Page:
Well, apples are in season now, so we looked online for an orchard near Philadelphia, and we found one called Linvilla Orchards. It’s kind of like Larriland (Picking Peaches), but it has more family events, such as hayrides, swim clubs, pony rides, and several other things which you can see from the picture on the box. Larriland does have hayrides and a country market, but it doesn’t have all the other events.
Wagon We Rode To The Fields In
Anyway, as soon as we arrived there we got a wagon ride. The floor of this wagon was actually just a flat bed covered with hay so it was kind of like a hayride, but the purpose of it was to get you to the actual trees which had ripe apples on them. The ride was really bumpy, I have to say, and since there was only enough hay to cover the bottom of the flat bed, everyone kept sliding down and around.
We picked two boxes of apples, one Pink Lady and one Gold Rush. We all ate 1 apple while we picked and realized once again how different fresh fruit is from store-bought fruit Fresh fruit is very crispy and “real”. We grow our own apples, but haven’t cared for them in a couple of years, but we plan on doing our work next year.
While driving to an orchard and picking apples for yourself and possibly having to preserve them if you get a lot does take much more effort then driving to the store and buying them, most of the time it is worth it, because fresh apples are so much better than store bought apples. Besides, you probably don’t want to be eating year old apples from the store. (Birthday Apples) That’s why we like to get peaches when they’re in season, apples when they’re in season, etc. Buy fresh fruit whenever possible!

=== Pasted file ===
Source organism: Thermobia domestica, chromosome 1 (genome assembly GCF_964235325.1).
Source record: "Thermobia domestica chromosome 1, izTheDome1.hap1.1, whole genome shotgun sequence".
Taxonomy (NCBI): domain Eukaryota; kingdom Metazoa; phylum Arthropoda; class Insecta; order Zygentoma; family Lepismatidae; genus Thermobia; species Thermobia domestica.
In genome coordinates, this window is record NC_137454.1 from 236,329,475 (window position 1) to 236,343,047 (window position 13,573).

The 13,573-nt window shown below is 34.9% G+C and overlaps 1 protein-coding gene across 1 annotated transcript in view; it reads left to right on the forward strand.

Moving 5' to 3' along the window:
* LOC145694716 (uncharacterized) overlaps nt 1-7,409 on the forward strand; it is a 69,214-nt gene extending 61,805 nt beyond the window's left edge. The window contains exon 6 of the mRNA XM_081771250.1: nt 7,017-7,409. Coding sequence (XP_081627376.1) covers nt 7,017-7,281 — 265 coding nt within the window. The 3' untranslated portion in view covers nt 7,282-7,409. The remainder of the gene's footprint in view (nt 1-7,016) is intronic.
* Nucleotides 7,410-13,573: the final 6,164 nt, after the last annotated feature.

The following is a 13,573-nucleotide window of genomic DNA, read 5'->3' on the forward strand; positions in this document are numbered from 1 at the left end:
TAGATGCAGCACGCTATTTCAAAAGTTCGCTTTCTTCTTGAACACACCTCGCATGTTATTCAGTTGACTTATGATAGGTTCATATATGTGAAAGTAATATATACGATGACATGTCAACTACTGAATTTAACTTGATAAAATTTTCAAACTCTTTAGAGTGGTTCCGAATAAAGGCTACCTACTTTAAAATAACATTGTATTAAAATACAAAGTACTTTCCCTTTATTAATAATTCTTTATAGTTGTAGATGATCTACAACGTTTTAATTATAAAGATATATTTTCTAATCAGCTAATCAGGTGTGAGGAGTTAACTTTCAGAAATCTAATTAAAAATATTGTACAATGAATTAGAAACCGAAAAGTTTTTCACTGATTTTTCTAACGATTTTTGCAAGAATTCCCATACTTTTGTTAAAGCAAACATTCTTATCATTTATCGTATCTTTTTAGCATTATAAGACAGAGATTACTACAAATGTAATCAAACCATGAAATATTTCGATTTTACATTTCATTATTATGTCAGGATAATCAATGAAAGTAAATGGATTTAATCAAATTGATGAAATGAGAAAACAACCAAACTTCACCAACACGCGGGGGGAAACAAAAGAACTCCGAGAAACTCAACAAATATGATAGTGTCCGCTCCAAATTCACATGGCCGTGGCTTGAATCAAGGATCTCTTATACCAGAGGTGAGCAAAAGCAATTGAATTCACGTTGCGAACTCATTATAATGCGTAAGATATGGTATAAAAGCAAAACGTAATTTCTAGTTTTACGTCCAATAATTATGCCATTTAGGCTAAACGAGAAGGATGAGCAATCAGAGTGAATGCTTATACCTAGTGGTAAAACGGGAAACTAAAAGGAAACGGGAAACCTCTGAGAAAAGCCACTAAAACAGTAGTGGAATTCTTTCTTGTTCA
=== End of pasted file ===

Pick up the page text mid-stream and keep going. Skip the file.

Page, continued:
Just for your information too, most of the fruit at Pick-Your-Own places is not organic – they are sprayed very heavily. Like I said, we grow our own apples (and peaches, pears, blueberries, etc), and it is near impossible to get good produce without a bit of spraying. For anyone just starting out with their own fruit trees, the 3 most critical things we have found to cut down on disease are dormant oil spraying – to kill pests before they hatch, removing all grass/other growth from underneath the trees (or bushes), and pruning and then thinning the fruit. We take off 75% of the fruit when we are doing it right. That way, there is plenty of air flow and the fruit is nice and big.
As a side note, for us plain apples can get a little boring. Or course they’re really good, but sometimes we want something with them. That’s why we decided to make a caramel dip to go along with them. This recipe is good, quick, and easy:
- 16 individually wrapped caramels, unwrapped
- 1 (8 ounce) package cream cheese
In a medium saucepan over medium-low heat melt caramels with water, stirring frequently. Remove from heat. In a medium bowl, cream together cream cheese and sugar. Fold in caramel mixture. It’s good warm or cold.